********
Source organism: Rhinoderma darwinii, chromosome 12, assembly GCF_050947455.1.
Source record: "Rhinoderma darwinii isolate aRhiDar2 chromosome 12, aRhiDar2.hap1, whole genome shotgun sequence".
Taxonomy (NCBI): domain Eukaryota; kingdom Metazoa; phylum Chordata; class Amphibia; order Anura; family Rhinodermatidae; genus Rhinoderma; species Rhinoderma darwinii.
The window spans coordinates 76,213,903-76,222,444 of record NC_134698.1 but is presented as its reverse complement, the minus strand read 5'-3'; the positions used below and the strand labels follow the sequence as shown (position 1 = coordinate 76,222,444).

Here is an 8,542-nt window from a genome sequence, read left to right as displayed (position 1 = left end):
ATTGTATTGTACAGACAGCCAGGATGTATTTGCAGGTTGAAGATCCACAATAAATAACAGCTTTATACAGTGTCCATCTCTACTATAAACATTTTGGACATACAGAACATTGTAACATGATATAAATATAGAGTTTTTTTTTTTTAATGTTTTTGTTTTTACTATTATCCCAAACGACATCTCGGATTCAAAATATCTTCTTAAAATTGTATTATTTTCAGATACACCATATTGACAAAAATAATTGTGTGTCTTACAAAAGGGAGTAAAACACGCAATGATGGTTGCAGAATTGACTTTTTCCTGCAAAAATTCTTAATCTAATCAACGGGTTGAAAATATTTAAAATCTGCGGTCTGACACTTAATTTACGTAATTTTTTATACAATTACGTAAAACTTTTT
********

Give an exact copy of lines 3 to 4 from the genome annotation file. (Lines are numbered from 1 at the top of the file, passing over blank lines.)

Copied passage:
Taxonomy (NCBI): domain Eukaryota; kingdom Metazoa; phylum Chordata; class Amphibia; order Anura; family Rhinodermatidae; genus Rhinoderma; species Rhinoderma darwinii.
The window spans coordinates 76,213,903-76,222,444 of record NC_134698.1 but is presented as its reverse complement, the minus strand read 5'-3'; the positions used below and the strand labels follow the sequence as shown (position 1 = coordinate 76,222,444).